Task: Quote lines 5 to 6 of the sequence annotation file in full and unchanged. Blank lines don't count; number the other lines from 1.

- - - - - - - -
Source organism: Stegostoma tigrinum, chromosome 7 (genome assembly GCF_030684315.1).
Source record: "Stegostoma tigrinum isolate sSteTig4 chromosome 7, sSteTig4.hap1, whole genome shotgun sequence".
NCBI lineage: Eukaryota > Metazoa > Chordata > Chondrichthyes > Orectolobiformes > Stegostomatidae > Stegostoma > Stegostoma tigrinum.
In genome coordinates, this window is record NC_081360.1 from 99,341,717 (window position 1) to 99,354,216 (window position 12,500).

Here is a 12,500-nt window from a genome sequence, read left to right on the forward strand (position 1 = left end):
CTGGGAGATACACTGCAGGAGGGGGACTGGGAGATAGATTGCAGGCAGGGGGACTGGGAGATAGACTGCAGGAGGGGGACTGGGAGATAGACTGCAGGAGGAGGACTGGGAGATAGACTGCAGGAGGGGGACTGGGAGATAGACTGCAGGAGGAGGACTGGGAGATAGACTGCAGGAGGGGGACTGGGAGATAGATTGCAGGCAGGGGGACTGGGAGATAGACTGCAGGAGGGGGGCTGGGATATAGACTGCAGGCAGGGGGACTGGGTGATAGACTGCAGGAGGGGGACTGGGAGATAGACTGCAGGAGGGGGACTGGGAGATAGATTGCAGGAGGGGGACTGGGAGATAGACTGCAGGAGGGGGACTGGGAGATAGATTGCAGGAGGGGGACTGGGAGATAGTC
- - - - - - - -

Here is a 12,500-nt window from a genome sequence, read left to right on the forward strand (position 1 = left end):
CTGGGAGATACACTGCAGGAGGGGGACTGGGAGATAGATTGCAGGCAGGGGGACTGGGAGATAGACTGCAGGAGGGGGACTGGGAGATAGACTGCAGGAGGAGGACTGGGAGATAGACTGCAGGAGGGGGACTGGGAGATAGACTGCAGGAGGAGGACTGGGAGATAGACTGCAGGAGGGGGACTGGGAGATAGATTGCAGGCAGGGGGACTGGGAGATAGACTGCAGGAGGGGGGCTGGGATATAGACTGCAGGCAGGGGGACTGGGTGATAGACTGCAGGAGGGGGACTGGGAGATAGACTGCAGGAGGGGGACTGGGAGATAGATTGCAGGAGGGGGACTGGGAGATAGACTGCAGGAGGGGGACTGGGAGATAGATTGCAGGAGGGGGACTGGGAGATAGTC